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How to Build a Deep Learning Powered Recommender System, Part 2

Recommender systems (RecSys) have become a key component in many online services, such as e-commerce, social media, news service, or online video streaming. However with the growth in importance, the growth in scale of industry datasets, and more sophisticated models, the bar has been raised for computational resources required for recommendation systems. 

To meet the computational demands for large-scale deep learning recommender systems, NVIDIA introduced Merlin – a Framework for Deep Recommender Systems. Now NVIDIA teams have won two consecutive RecSys competitions in a row: the ACM RecSys Challenge 2020, and more recently the  WSDM WebTour 21 Challenge organized by Booking.com. The Booking.com challenge focused on predicting the last city destination for a traveler’s trip given their previous booking history within the trip. NVIDIA’s interdisciplinary team included colleagues from NVIDIA’s KGMON (Kaggle Grandmasters), NVIDIA’s RAPIDS (Data Science), and NVIDIA’s Merlin (Recommender Systems) who collaborated on the winning solution.

This post is the second installment of a three-part series of articles on recommender systems. The first post gives an overview of recommender system concepts. This post discusses deep learning for recommender systems. The third post will discuss the winning solution, the steps involved, and also what made a difference in the outcome.  

Deep Learning for Recommendation

As the growth in the volume of data available to power recommender systems accelerates rapidly, data scientists are increasingly turning from more traditional machine learning methods to highly expressive deep learning models to improve the quality of their recommendations.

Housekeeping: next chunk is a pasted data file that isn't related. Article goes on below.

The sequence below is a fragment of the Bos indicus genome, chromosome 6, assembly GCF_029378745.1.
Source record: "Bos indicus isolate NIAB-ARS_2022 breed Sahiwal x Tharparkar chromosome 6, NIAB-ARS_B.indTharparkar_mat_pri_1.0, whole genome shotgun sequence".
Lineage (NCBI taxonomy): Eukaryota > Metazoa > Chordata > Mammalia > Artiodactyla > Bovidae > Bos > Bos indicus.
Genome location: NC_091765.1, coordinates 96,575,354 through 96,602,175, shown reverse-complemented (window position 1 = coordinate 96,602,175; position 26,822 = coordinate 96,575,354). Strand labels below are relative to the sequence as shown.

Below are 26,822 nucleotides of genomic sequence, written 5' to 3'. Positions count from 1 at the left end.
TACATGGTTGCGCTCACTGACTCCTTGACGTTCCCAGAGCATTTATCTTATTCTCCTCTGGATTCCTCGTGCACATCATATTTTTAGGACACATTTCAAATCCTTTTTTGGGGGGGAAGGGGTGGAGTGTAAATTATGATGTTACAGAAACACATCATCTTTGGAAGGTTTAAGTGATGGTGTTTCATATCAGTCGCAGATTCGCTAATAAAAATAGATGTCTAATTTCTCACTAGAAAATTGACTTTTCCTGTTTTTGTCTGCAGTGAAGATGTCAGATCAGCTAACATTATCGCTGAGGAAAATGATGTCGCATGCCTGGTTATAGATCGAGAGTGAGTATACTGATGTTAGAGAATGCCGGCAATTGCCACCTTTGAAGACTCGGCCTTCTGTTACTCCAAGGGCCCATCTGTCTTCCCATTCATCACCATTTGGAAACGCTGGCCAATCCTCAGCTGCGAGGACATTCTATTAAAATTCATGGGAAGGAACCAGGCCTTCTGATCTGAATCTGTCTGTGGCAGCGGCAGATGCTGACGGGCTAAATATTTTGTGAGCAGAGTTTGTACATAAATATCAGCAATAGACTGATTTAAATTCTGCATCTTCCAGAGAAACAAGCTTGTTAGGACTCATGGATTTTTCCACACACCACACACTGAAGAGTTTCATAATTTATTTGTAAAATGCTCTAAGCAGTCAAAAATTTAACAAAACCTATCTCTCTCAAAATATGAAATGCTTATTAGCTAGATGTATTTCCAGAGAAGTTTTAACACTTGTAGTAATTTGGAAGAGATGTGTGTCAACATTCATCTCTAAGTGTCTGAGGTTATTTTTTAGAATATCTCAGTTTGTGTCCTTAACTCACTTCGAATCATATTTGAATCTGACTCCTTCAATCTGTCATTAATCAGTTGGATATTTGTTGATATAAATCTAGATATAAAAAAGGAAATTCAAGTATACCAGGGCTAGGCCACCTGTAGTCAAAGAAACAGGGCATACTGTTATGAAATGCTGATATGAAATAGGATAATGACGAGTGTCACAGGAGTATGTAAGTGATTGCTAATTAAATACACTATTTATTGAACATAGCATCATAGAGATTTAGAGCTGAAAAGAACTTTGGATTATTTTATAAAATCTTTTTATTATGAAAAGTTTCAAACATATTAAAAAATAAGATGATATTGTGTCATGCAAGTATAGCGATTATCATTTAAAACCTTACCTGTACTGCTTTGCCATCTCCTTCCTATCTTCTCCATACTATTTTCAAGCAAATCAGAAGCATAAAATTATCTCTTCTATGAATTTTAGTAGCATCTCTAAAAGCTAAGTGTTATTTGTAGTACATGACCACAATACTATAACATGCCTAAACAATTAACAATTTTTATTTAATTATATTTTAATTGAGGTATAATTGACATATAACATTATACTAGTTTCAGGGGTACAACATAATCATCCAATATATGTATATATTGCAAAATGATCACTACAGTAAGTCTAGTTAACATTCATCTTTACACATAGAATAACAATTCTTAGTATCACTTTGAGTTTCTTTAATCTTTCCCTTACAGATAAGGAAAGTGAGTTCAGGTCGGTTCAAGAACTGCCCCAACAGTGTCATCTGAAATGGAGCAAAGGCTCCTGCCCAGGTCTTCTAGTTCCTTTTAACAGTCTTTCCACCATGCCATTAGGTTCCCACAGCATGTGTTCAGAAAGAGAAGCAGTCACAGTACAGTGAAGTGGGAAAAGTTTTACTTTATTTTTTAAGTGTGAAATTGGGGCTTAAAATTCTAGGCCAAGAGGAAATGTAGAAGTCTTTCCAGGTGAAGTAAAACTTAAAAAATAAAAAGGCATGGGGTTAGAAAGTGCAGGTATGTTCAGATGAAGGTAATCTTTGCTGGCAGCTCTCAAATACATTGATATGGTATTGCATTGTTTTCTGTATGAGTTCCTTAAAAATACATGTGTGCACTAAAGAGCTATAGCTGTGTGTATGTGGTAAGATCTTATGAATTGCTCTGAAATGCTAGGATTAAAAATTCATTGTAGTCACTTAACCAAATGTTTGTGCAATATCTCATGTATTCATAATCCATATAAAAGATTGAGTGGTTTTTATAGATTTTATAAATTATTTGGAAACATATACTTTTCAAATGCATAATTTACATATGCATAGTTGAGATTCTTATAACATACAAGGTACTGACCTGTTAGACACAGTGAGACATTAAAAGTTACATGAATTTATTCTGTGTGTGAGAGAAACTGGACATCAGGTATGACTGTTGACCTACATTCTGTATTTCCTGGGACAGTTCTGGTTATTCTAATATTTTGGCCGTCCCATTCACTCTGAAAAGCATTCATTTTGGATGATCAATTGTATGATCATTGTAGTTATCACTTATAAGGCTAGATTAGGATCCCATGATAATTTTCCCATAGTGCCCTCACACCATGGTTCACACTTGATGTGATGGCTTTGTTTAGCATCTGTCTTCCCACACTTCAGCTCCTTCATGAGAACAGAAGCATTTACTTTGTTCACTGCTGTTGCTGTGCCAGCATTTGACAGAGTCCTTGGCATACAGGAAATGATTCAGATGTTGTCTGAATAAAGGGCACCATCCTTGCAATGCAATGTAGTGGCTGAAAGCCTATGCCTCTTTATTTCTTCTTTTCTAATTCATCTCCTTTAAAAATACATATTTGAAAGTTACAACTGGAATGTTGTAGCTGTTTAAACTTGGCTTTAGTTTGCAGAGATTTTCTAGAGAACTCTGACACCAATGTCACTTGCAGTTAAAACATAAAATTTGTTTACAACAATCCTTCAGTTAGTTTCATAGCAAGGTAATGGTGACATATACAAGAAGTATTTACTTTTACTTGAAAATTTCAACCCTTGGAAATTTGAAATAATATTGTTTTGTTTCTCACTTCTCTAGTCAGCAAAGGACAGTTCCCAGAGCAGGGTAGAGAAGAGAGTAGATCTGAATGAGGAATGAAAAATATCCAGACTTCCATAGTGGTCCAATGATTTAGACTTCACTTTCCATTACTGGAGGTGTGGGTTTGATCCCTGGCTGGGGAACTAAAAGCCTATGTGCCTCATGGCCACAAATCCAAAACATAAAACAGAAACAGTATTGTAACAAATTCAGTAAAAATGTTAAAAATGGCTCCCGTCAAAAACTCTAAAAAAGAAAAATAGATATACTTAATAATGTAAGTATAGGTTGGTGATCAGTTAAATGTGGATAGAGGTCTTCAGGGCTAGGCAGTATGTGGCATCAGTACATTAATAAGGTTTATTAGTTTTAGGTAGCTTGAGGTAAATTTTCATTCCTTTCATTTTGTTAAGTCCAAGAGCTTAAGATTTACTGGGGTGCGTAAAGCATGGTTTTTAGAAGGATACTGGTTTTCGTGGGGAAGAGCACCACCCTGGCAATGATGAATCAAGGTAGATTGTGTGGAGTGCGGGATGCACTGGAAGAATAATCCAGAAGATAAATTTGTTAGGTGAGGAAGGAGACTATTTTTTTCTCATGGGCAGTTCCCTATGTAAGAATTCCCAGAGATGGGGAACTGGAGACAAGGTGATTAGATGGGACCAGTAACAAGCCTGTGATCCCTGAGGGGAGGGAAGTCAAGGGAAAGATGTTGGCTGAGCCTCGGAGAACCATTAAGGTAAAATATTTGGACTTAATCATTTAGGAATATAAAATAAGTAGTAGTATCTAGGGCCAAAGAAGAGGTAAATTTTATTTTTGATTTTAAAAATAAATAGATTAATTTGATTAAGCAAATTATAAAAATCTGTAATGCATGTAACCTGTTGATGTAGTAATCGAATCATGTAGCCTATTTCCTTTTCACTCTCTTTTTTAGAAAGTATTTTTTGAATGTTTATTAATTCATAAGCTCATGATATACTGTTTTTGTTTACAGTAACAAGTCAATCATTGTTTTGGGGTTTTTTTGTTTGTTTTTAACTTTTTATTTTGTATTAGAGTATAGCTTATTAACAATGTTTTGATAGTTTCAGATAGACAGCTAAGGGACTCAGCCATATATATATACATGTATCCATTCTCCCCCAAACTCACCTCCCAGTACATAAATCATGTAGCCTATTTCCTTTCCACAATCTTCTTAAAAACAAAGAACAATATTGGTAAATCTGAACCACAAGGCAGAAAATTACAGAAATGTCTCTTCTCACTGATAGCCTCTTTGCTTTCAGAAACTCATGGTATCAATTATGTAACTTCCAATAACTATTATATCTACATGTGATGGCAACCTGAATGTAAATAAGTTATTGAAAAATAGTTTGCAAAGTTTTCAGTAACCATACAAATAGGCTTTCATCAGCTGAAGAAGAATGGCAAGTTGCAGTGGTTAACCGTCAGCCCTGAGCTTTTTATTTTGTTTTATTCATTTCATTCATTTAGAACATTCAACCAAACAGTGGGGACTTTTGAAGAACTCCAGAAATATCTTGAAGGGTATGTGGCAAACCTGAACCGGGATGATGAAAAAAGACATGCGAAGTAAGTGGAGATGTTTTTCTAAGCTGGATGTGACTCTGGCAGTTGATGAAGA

Broadly, the life-cycle of deep learning for recommendation can be split into two phases: training and inference. In the training phase, the model is trained to predict user-item interaction probabilities (calculate a preference score) by presenting it with examples of interactions (or non-interactions) between users and items from the past.

The image shows users item interactions as input to train a neural network to predict user-item interaction probabilities.
Figure 1: Deep learning for recommendation training. 

Once it has learned to make predictions with a sufficient level of accuracy, the model is deployed as a service to infer the likelihood of new interactions. 

The image shows a  user and candidate items as input to a trained neural network  to infer the likelihood of new interactions.
Figure 2: Deep learning for recommendation inference.

This inference stage utilizes a different pattern of data consumption than during training:

  • Candidate generation: pair a user with hundreds or thousands of candidate items based on learned user-item similarity.
  • Candidate ranking: rank the likelihood that the user enjoys each item.
  • Filter: show the user the item they are rated most likely to enjoy.
The image shows user item interactions are used during inference for candidate generation, candidate ranking and, filtering.
Figure 3: Deep learning for recommendation inference: candidate generation, ranking and filtering.

Deep Neural Network Models for Recommendation

Deep learning (DL) recommender models build upon existing techniques such as factorization to model the interactions between variables and embeddings to handle categorical variables. An embedding is a learned vector of numbers representing entity features so that similar entities (users or items) have similar distances in the vector space. For example, a deep learning approach to collaborative filtering learns the user and item embeddings (latent feature vectors) based on user and item interactions with a neural network.